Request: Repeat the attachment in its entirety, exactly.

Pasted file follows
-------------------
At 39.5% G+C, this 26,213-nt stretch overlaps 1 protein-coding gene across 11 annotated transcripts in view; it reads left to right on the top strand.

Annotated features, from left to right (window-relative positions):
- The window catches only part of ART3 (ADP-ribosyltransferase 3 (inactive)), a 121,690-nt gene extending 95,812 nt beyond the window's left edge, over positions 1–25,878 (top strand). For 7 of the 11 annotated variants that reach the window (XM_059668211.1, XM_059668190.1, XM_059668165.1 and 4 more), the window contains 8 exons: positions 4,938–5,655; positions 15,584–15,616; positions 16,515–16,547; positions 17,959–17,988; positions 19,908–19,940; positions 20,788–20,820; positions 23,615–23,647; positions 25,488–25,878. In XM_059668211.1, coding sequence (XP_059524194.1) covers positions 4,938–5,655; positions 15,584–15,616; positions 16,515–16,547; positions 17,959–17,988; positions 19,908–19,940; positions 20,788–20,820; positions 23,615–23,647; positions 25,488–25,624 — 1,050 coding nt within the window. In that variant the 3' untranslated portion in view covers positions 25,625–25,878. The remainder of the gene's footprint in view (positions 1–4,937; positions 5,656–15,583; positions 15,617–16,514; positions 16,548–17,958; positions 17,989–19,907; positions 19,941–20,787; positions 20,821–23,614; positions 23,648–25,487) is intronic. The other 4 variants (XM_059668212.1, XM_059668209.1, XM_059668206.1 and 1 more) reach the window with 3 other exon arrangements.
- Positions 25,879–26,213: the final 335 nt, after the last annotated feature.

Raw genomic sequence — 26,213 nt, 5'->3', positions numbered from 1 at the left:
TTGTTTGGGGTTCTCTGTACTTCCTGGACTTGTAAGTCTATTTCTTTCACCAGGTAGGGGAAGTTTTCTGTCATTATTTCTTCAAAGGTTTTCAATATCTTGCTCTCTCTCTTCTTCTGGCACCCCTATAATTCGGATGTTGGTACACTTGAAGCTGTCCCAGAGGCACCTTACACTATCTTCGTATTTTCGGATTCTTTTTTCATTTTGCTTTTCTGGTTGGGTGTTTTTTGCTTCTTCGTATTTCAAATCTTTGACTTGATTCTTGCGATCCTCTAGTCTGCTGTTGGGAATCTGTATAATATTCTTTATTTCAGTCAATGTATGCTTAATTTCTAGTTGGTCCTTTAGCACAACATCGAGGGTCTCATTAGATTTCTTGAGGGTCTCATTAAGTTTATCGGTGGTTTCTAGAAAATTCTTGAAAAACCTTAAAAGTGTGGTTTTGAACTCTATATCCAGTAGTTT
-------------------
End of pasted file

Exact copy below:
At 39.5% G+C, this 26,213-nt stretch overlaps 1 protein-coding gene across 11 annotated transcripts in view; it reads left to right on the top strand.

Annotated features, from left to right (window-relative positions):
- The window catches only part of ART3 (ADP-ribosyltransferase 3 (inactive)), a 121,690-nt gene extending 95,812 nt beyond the window's left edge, over positions 1–25,878 (top strand). For 7 of the 11 annotated variants that reach the window (XM_059668211.1, XM_059668190.1, XM_059668165.1 and 4 more), the window contains 8 exons: positions 4,938–5,655; positions 15,584–15,616; positions 16,515–16,547; positions 17,959–17,988; positions 19,908–19,940; positions 20,788–20,820; positions 23,615–23,647; positions 25,488–25,878. In XM_059668211.1, coding sequence (XP_059524194.1) covers positions 4,938–5,655; positions 15,584–15,616; positions 16,515–16,547; positions 17,959–17,988; positions 19,908–19,940; positions 20,788–20,820; positions 23,615–23,647; positions 25,488–25,624 — 1,050 coding nt within the window. In that variant the 3' untranslated portion in view covers positions 25,625–25,878. The remainder of the gene's footprint in view (positions 1–4,937; positions 5,656–15,583; positions 15,617–16,514; positions 16,548–17,958; positions 17,989–19,907; positions 19,941–20,787; positions 20,821–23,614; positions 23,648–25,487) is intronic. The other 4 variants (XM_059668212.1, XM_059668209.1, XM_059668206.1 and 1 more) reach the window with 3 other exon arrangements.
- Positions 25,879–26,213: the final 335 nt, after the last annotated feature.

Raw genomic sequence — 26,213 nt, 5'->3', positions numbered from 1 at the left:
TTGTTTGGGGTTCTCTGTACTTCCTGGACTTGTAAGTCTATTTCTTTCACCAGGTAGGGGAAGTTTTCTGTCATTATTTCTTCAAAGGTTTTCAATATCTTGCTCTCTCTCTTCTTCTGGCACCCCTATAATTCGGATGTTGGTACACTTGAAGCTGTCCCAGAGGCACCTTACACTATCTTCGTATTTTCGGATTCTTTTTTCATTTTGCTTTTCTGGTTGGGTGTTTTTTGCTTCTTCGTATTTCAAATCTTTGACTTGATTCTTGCGATCCTCTAGTCTGCTGTTGGGAATCTGTATAATATTCTTTATTTCAGTCAATGTATGCTTAATTTCTAGTTGGTCCTTTAGCACAACATCGAGGGTCTCATTAGATTTCTTGAGGGTCTCATTAAGTTTATCGGTGGTTTCTAGAAAATTCTTGAAAAACCTTAAAAGTGTGGTTTTGAACTCTATATCCAGTAGTTT